Population estimates range from 8,000 in 1650, 2,000 warriors in 1693, 3,000-3,500 total in 1700, 2,000 families in 1702, 1,900 total by 1715, to as much as 3,625 by 1817, with increases thereafter. An early sketch of a warrior is shown by Romans (1775) in his A Concise Natural History of East and West Florida, volume 1. Their society was divided into 12 gentes arranged in two phratries, with matrilineal descent and hereditary chiefs through the female line. The legendary origin, like the Creek and Choctaw, was west of the Mississippi River.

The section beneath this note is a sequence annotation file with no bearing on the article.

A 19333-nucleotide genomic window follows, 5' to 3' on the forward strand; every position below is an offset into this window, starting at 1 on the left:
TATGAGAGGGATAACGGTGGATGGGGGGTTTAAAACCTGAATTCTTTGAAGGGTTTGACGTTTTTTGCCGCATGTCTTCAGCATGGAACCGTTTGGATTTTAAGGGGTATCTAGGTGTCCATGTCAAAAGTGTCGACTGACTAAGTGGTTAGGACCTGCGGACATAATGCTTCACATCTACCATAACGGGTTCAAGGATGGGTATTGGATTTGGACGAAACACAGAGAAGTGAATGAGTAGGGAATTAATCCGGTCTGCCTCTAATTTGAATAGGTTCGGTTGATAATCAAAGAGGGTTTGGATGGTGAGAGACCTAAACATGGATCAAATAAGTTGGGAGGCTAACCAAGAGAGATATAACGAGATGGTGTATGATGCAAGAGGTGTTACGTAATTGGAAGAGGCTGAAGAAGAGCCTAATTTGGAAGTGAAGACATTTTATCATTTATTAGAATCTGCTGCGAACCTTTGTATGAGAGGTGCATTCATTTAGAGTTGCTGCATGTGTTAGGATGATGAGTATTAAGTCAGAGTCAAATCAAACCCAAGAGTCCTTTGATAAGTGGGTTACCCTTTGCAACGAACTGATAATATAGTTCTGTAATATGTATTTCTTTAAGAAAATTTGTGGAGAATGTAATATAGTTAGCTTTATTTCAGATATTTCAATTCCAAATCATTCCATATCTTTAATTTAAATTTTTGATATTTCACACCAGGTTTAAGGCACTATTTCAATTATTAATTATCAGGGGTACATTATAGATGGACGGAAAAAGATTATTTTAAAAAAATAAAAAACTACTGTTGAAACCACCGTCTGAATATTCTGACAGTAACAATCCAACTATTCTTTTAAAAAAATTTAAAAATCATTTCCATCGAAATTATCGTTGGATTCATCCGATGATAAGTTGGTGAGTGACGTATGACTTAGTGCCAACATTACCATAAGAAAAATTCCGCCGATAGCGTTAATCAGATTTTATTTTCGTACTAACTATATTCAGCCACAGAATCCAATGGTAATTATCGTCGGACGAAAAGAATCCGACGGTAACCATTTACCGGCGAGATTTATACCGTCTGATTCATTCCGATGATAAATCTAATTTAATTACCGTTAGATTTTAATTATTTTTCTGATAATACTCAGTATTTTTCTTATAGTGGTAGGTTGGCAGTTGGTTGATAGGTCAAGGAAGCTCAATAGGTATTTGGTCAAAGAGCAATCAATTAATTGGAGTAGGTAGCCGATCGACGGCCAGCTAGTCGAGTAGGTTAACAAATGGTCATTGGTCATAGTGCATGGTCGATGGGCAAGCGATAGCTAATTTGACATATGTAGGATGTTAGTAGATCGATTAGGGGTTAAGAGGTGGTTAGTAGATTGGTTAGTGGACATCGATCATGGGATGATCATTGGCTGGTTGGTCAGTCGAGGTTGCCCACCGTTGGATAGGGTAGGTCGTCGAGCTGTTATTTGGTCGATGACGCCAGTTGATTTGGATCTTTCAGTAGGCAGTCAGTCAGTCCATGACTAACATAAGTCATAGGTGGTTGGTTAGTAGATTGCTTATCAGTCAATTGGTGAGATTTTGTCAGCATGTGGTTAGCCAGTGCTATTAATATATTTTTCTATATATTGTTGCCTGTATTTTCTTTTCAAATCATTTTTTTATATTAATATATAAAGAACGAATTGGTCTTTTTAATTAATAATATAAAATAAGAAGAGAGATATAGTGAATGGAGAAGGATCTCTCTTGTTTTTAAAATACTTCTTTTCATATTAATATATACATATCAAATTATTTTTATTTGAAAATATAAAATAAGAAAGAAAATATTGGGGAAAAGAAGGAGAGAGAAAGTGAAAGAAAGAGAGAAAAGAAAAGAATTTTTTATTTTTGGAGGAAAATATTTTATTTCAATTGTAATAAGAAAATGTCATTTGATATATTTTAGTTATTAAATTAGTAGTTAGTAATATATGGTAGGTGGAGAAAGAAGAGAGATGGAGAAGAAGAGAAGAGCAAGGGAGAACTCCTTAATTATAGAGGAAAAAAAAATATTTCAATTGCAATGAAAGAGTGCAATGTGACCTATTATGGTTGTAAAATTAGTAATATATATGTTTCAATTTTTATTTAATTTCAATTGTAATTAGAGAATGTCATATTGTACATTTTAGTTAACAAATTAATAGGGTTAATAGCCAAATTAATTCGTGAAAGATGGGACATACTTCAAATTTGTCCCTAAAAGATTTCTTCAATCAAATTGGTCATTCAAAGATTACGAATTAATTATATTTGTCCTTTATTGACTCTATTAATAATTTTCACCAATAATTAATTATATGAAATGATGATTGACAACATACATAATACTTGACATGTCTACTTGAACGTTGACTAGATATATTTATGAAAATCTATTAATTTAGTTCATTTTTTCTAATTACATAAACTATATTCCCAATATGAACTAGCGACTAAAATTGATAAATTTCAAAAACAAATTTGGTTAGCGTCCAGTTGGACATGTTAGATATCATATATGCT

The Choctaw were one of the largest tribes in the Southeast, with population estimates ranging from about 15,000 in 1650, up to 8,000 in 1702, 21,500 in 1764, 13,423 in 1780, to 15,000 by 1814. Their language is Muskhogean, very similar to that of the Chickasaw and some smaller tribes on the Yazoo, but the meaning of their name is unclear. They were initially encountered by De Soto in 1540, though not directly as a tribe. During the 18th century warfare period, they fought against the English, Chickasaw, and Creeks in favor of their French allies. Their territory is in the east central part of Mississippi on the upper reaches of the Chickasawhay, Pearl, and Big Black rivers and portions of the Tombigbee, but formerly included areas further south and east as far as Georgia. In 1675 Bishop Calderón reported 107 towns in their province. Many migrated to Indian Territory in Oklahoma after the Treaty of Dancing Rabbit Creek in 1830, while others remained to this day in Mississippi.